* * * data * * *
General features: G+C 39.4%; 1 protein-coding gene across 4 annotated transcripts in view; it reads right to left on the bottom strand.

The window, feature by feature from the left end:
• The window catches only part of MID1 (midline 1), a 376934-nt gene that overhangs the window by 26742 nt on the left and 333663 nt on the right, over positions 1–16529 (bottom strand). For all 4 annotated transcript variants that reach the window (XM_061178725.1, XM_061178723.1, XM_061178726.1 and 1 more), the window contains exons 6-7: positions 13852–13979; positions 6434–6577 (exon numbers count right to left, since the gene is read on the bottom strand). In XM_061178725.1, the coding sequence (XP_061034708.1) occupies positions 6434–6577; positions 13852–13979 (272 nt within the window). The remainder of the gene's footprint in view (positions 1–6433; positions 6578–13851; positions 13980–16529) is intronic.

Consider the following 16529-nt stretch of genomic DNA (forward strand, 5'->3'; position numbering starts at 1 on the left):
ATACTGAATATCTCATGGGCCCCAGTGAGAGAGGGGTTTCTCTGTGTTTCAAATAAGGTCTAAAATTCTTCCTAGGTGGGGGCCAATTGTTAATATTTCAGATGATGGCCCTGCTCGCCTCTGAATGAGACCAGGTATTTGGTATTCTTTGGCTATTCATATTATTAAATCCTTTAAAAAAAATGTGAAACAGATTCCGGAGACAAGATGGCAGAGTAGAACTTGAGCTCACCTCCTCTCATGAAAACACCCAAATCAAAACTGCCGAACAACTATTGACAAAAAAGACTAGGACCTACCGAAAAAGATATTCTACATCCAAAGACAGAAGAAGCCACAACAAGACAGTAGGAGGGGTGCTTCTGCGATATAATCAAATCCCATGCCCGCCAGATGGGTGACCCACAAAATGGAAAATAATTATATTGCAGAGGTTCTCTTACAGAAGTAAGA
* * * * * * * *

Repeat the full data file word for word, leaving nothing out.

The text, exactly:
General features: G+C 39.4%; 1 protein-coding gene across 4 annotated transcripts in view; it reads right to left on the bottom strand.

The window, feature by feature from the left end:
• The window catches only part of MID1 (midline 1), a 376934-nt gene that overhangs the window by 26742 nt on the left and 333663 nt on the right, over positions 1–16529 (bottom strand). For all 4 annotated transcript variants that reach the window (XM_061178725.1, XM_061178723.1, XM_061178726.1 and 1 more), the window contains exons 6-7: positions 13852–13979; positions 6434–6577 (exon numbers count right to left, since the gene is read on the bottom strand). In XM_061178725.1, the coding sequence (XP_061034708.1) occupies positions 6434–6577; positions 13852–13979 (272 nt within the window). The remainder of the gene's footprint in view (positions 1–6433; positions 6578–13851; positions 13980–16529) is intronic.

Consider the following 16529-nt stretch of genomic DNA (forward strand, 5'->3'; position numbering starts at 1 on the left):
ATACTGAATATCTCATGGGCCCCAGTGAGAGAGGGGTTTCTCTGTGTTTCAAATAAGGTCTAAAATTCTTCCTAGGTGGGGGCCAATTGTTAATATTTCAGATGATGGCCCTGCTCGCCTCTGAATGAGACCAGGTATTTGGTATTCTTTGGCTATTCATATTATTAAATCCTTTAAAAAAAATGTGAAACAGATTCCGGAGACAAGATGGCAGAGTAGAACTTGAGCTCACCTCCTCTCATGAAAACACCCAAATCAAAACTGCCGAACAACTATTGACAAAAAAGACTAGGACCTACCGAAAAAGATATTCTACATCCAAAGACAGAAGAAGCCACAACAAGACAGTAGGAGGGGTGCTTCTGCGATATAATCAAATCCCATGCCCGCCAGATGGGTGACCCACAAAATGGAAAATAATTATATTGCAGAGGTTCTCTTACAGAAGTAAGA